An emperor's dream lost in the mist of time

The story of Black Taj Mahal is as popular as the Taj Mahal itself. Shah Jahan wanted to build another identical mausoleum with black marble on the other bank of river Yamuna, for his own burial. But his son imprisoned him thereby the dream remained unfulfilled.

The Evidence

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Taj Mahal is one of the most perfect architecture in the world, but there is an irreparable asymmetry in the heart of this mausoleum.

The floor of funerary chamber is decorated with floral-border and eight-point-star with perfect balancing from all-sides. The cenotaph of Mumtaz is situated at the centre of the floor which is bordered from all-four sides but Shahjahan's cenotaph is superimposed on the floor decoration in such a way that make the setting unusual and abnormal.

This is the only asymmetry in world's most perfect architecture. It is clear that at the time of completion of the Taj Mahal, Shahjahan was not planned to be buried in it.

In 1679, a book "Les Six Voyage De Jean Baptiste Tavernier" was published in France. The author of the book was a traveller, he mentioned in his book that he had seen the beginning of the construction of another mausoleum for Shahjahan, but the war with his son interrupted the plan.

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Mahtab Bagh is the site of Shahjahan's mausoleum as describe by Tavernier. The Mahtab Bagh is perfectly aligned with the Taj Mahal complex, such positioning confirms that Mahtab Bagh was an integral part of the original construction project of the Taj Mahal. Now, this fact has been approved with historical evidences. But the existence of Mahtab Bagh is an enigma itself. The architectural elements which are most visible in the Taj Mahal does not match with the elements present in the Mahtab Bagh.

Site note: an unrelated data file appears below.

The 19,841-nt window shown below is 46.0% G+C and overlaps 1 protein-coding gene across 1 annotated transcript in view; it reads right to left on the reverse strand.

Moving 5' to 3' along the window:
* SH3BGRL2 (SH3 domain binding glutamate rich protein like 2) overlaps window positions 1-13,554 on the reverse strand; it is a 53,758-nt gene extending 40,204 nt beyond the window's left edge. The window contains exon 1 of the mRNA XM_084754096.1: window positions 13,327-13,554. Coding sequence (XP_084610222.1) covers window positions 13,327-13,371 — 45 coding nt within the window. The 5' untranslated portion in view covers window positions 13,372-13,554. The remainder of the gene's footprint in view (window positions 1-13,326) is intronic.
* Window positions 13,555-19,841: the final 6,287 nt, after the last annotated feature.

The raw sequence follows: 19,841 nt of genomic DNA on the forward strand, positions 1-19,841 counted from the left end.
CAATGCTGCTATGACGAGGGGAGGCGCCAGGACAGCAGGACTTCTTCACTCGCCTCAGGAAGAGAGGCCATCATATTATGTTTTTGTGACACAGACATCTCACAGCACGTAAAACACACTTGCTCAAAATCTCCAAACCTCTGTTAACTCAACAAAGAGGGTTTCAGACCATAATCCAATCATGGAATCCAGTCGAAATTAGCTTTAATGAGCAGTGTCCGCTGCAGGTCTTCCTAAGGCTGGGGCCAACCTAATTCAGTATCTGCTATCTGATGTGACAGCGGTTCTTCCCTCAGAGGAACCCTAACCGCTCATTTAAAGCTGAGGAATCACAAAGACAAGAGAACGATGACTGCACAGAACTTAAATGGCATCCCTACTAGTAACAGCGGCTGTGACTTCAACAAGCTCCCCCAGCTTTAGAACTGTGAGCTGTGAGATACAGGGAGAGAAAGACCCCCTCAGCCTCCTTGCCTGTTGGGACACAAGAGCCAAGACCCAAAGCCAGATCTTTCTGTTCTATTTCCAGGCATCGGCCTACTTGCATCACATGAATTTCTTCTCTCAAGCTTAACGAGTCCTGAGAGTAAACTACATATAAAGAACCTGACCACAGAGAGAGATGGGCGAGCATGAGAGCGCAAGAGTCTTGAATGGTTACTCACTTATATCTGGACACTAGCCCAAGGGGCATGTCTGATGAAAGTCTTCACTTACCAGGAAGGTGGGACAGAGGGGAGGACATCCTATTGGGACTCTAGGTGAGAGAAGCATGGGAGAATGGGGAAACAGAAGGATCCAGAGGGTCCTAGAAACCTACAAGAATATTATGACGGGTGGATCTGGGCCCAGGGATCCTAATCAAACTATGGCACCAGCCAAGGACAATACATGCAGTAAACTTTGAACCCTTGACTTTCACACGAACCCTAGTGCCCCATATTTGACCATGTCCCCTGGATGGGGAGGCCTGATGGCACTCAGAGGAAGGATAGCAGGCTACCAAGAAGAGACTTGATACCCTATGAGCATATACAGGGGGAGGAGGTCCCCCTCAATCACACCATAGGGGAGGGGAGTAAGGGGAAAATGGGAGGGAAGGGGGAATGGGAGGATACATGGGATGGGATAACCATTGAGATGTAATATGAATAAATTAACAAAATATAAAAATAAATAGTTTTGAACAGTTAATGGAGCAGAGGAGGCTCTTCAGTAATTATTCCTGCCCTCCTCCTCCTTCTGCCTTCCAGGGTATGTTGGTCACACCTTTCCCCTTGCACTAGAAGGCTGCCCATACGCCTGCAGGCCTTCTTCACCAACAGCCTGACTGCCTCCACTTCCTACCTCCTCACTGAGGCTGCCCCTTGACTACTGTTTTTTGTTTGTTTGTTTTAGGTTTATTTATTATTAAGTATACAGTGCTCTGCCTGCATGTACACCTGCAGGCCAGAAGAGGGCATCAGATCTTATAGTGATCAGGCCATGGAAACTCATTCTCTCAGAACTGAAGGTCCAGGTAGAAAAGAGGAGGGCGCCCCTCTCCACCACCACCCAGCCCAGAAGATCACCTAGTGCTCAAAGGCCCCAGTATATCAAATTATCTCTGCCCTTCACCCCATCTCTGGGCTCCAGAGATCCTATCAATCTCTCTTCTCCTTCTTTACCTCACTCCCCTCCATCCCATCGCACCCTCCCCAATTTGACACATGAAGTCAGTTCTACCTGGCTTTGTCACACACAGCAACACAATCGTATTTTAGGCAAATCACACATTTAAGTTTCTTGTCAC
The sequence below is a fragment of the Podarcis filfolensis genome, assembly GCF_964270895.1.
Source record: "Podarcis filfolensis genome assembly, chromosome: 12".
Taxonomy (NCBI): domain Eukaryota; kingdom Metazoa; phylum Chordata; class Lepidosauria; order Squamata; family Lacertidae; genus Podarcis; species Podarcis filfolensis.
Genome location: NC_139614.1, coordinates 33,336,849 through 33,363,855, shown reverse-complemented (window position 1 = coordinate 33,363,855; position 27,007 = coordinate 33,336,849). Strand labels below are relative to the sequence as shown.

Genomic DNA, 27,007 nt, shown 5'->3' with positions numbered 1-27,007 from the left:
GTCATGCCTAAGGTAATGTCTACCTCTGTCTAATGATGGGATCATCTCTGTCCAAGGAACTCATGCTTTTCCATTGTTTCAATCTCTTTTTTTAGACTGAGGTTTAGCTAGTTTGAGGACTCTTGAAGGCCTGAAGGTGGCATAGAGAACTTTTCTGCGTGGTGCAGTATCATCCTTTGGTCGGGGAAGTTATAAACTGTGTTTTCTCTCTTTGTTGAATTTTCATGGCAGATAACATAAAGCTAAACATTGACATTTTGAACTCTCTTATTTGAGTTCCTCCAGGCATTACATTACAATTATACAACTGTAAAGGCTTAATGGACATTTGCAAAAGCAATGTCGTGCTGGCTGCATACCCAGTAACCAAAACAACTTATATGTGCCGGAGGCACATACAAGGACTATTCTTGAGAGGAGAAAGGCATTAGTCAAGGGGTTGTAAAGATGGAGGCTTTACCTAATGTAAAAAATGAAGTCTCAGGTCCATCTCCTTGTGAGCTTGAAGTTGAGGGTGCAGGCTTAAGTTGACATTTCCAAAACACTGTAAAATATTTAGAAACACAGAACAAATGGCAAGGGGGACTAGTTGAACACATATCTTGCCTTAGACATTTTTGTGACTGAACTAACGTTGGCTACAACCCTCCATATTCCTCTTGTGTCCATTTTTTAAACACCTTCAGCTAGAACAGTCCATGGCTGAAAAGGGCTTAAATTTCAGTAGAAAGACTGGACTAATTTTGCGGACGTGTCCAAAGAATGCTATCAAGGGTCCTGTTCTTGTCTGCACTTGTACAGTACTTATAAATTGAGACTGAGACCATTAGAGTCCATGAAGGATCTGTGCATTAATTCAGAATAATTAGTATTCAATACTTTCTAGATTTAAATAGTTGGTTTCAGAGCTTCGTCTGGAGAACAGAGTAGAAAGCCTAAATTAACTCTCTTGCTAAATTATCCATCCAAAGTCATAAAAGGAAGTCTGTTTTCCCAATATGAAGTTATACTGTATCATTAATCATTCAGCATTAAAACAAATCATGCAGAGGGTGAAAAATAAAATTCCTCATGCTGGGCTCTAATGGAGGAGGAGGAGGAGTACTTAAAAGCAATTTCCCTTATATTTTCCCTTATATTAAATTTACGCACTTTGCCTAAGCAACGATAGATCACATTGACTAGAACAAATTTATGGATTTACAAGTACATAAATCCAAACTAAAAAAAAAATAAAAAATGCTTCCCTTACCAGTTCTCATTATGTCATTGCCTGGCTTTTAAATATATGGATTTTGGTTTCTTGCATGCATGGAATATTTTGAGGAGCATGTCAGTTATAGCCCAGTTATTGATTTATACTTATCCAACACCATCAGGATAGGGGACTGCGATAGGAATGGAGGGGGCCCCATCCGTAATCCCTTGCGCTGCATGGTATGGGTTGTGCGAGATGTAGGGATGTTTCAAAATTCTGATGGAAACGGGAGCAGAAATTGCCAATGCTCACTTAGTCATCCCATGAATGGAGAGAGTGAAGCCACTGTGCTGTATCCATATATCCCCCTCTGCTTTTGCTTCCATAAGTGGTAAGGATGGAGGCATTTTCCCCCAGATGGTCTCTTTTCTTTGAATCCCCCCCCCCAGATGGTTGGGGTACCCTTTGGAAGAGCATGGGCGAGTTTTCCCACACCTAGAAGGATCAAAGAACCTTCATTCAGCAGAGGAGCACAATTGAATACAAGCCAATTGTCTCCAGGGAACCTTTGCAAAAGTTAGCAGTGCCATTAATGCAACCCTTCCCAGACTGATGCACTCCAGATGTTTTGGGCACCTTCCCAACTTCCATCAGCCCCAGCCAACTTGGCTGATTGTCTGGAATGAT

Mahtab Bagh is architecturally disconnected with its counter-part which indicates that something unusual had happed with its ongoing construction after Shahjahan died.

The book, "BLACK TAJ MAHAL: The Emperor's Missing Tomb", contains a hypothesis to explain that under what circumstances the course of construction of Mahtab Bagh was changed.

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Emperor Shahjahan is well known for his demonstrative nature. The erection of twins mausoleum could be the supreme way to express the feeling of love for his departed wife.

• The white color is the symbol of femininity whereas the black color is a symbol of masculinity and mourning as well; a mausoleum clad in black color, symbolizes Shahjahan’s everlasting mourning.

• The two mausoleum, in front of each other but separated by the stream of water; symbolizes the pangs of separation which Shahjahan had after untimely demise of his wife.

• The conception of the twin mausoleums thus stand as a testimony to the eternal relationship between man and woman.

What other scholars says ?

Whether this monarch, even with all his vast resources could have carried out such an extravagant and spectacular project will never be known, but that he had the vision to complete it is an indication of the unlimited extent of his architectural ambition.

Percy Brown - 1964 AD

Archaeologists have found ruins of the Mahtab Bagh, or Moonlight Garden, on the other side of the river. Its reflecting pool forms a perfect image of the north face of Taj Mahal, possible evidence that Shah Jahan had already begun construction of its black replica when his illness triggered the war of succession putting an end to his plan.

Caroline Arnold, Madeleine Comora - 2007 AD

In one sense, the true story of the Mahtab Bagh is even more astonishing than the myth. It is clear from the (now comprehensible) references to it in the Mughal sources that it was built at the same time as the Taj itself.

Giles Tillotson - 2008 AD

In Agra, excavations were recently carried out at an enigmatic garden on the opposite bank of the Yamuna River from the Taj Mahal. The Mahtab Bagh was built between 1632 and 1643 by Shah Jahan in conjunction with the construction of the Taj.

Fairchild Ruggles - 2008 AD